5 Nov. 2009

Chocolate Stout

There was a time when if you happened to walk into my house on a weekend you'd likely smell some sweet barley aromas and see me bent over a large blue esky with a sack of barley on my shoulder. We got kicked out of that house a year ago and I hadn't made a proper beer since. Now a coopers homebrew kit is cheap as chips and makes a drinkable beer, but you can never hold up a chilled glass of that stuff and feel a swell in your chest cause all you really did was follow the instructions. This had to change and so a few weeks ago I made an order with the good people at Dave's Homebrew to organise a nice, big bag of grain and some other goodies delivered to my door, then I got busy making some real beer.

This tasty beverage is my first all grain mash in exactly a year, according to my beer diary. I keep a record of every beer I make, noting the recipe. I spent a long time honing two beers down to just how I wanted them, a cream stout and a lemongrass ale. Coming back into it, though, I wanted to mix it up a little so I decided to make a hoppy chocolate stout.

Most commercial stouts are pretty mild in flavour but I've been really enjoying some extra hoppy beers lately (in particular, Matilda Bay's Fat Yak) and I wanted to keep on drinking them from my own keg. So I set out to make the perfect chocolate stout. This is what I love about the DIY approach, you can create things just the way you imagine they should be, rather than relying on someone else's judgement of what the market wants (which invariably leads to the lager plague!).

My mash was made up of flaked barley, chocolate malt and pale malt, plenty of stouty flavours in there.

Barley for stout making Ready to mash

I'm pretty unsophisticated when it comes to the mash. Just a single grain infusion for two hours. Then out comes the sugary brown liquid. I drank a cup of it straight from the tub, all sweet and malty, and admired the wort as it boiled and turned green with bittering hops.

Draining the wort Draining the wort Boiling wort

The new warm weather has made fermentation easy, in our slate-covered laundry it stays around 24 degrees most of the time. The perfect temperature for the californian ale yeast that I love so much. The brew took about 2 weeks to bubble right out and then went down into the keg with the finishing hops for a second in-keg fermentation. I let it sit there gathering flavour for a few more days until I couldn't wait any longer. I connected up the keg to the gas line to pressurise on Tuesday, then tapped the keg on Wednesday. What happened next was not an immediate success and the first of several lessons I learned that night. The finishing hops I'd added did not dissolve into the mix as I had imagined, they simply formed a mealy green layer at the bottom of the keg and completely clogged the lines as soon as I tried to pour from them. This took a little work to fix with my wife helping me strain from one keg into another through a layer of muslin. We lost most of the fiz that way (not a huge loss, but still).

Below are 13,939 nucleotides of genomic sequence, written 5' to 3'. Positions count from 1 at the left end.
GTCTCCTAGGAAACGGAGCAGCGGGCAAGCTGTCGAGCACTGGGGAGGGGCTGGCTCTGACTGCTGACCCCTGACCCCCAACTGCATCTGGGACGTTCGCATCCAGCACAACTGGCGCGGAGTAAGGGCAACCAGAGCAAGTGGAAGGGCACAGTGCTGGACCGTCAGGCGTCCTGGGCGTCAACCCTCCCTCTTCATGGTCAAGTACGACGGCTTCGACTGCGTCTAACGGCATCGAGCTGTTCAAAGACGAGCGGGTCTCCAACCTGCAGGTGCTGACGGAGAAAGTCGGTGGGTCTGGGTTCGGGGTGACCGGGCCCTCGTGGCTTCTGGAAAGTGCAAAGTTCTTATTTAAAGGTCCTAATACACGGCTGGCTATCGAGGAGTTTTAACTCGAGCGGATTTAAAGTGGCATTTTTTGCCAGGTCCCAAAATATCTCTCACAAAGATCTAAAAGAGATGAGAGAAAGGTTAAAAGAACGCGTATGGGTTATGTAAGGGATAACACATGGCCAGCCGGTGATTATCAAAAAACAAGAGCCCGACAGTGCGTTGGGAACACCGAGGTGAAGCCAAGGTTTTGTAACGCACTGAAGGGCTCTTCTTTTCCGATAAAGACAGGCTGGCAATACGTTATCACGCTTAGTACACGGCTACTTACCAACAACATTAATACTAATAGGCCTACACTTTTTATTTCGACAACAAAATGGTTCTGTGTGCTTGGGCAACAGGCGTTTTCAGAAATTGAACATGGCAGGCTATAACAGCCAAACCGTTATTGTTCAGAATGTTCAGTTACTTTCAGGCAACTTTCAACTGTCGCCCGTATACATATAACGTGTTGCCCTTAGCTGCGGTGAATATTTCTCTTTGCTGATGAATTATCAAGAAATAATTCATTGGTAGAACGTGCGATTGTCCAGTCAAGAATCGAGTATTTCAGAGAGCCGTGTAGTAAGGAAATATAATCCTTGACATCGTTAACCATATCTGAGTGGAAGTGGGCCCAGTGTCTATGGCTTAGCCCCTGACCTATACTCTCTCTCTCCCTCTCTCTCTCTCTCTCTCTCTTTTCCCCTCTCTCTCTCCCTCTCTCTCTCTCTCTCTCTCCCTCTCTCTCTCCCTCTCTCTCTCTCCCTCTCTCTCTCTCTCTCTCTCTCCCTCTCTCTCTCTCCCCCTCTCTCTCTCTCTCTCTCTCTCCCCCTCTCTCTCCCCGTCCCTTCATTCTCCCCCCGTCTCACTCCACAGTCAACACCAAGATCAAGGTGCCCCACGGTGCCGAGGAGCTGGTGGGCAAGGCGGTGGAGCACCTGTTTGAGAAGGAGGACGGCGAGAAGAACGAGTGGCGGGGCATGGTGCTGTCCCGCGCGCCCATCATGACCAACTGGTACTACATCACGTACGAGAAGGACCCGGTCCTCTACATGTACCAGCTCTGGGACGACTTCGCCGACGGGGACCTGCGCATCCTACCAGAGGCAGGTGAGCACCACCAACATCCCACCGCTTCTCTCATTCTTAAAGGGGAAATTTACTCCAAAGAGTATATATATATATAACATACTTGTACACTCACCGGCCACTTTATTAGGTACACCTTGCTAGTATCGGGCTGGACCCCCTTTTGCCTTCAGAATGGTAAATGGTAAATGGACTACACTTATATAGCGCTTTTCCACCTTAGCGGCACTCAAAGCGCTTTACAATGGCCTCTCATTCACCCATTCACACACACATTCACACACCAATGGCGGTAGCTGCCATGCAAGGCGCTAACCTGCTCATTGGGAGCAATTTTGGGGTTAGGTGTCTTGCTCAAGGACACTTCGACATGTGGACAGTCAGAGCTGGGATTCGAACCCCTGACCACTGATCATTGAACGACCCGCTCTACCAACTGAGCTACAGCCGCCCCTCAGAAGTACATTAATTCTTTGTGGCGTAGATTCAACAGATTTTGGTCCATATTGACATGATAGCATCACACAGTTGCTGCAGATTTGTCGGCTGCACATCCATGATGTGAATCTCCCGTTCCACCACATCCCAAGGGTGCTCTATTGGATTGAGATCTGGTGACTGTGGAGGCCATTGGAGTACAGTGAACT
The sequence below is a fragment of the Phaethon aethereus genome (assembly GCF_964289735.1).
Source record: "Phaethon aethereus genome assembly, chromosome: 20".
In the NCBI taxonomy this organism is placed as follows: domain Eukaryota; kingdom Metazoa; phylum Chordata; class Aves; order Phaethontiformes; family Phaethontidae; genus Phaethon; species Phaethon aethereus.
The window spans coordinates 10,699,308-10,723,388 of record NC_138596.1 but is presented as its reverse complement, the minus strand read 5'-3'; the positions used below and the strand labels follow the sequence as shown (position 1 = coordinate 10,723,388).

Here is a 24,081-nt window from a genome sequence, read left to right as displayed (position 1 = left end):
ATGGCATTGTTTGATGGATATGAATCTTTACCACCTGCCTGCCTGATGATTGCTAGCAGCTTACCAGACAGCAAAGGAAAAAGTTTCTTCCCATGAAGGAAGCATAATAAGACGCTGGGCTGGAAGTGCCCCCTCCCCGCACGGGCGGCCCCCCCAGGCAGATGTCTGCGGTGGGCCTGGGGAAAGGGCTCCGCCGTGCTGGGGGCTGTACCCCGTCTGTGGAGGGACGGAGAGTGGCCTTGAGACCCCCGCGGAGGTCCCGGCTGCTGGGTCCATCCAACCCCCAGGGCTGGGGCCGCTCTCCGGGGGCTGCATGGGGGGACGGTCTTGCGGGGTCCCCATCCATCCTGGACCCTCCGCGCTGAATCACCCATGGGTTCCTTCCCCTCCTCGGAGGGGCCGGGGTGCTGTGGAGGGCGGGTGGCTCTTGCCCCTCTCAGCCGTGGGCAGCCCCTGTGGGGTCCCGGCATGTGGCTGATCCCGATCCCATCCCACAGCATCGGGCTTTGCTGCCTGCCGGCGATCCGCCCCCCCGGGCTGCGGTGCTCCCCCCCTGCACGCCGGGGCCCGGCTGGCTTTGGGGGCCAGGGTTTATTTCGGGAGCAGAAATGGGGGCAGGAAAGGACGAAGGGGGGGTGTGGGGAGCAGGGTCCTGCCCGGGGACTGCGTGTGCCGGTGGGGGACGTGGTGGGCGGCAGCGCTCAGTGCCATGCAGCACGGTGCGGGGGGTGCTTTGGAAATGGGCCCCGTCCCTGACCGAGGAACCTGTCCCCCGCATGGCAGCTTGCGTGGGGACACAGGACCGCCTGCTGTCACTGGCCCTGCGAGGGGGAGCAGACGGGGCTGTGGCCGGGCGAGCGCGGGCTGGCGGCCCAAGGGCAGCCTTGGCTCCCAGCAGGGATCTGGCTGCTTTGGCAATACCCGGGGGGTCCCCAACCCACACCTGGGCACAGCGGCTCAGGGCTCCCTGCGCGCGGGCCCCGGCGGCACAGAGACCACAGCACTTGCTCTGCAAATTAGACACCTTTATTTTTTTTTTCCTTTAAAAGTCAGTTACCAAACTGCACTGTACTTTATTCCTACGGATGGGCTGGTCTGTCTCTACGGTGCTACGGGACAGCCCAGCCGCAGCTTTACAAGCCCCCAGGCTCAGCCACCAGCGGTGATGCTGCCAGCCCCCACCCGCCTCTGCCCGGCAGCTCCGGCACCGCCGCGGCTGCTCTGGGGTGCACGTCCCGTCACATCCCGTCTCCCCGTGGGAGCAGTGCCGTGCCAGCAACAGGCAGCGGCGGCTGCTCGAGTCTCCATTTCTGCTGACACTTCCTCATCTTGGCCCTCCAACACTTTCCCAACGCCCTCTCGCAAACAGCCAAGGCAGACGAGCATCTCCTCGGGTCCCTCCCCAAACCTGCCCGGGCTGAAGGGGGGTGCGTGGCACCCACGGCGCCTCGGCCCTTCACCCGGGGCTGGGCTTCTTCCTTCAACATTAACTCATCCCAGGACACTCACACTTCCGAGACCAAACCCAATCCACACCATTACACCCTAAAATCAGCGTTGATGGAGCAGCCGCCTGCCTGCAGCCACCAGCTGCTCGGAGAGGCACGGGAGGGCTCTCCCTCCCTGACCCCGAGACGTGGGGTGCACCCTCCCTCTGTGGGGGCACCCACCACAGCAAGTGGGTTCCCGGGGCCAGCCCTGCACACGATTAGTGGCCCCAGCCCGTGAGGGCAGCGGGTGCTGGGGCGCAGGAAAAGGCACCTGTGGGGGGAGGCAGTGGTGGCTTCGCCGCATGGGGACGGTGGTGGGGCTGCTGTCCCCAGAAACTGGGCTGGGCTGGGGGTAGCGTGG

After a lot of lifting, moving and wiping up spilt beer we finally had a pourable brew!

Ground Stout Chocolate Stout

Turns out that the beer was delicious and weighing in at 5.6% alcohol it is not to be taken lightly. I held back a bit on the finishing hops, so it didn't really come out as hoppy as I hoped, but that was probably a bonus as the chocolate tones are also quite subtle and the balance of flavours is pretty much perfect. And now all there is to do is sit back and enjoy my tasty, tasty chocolate stout.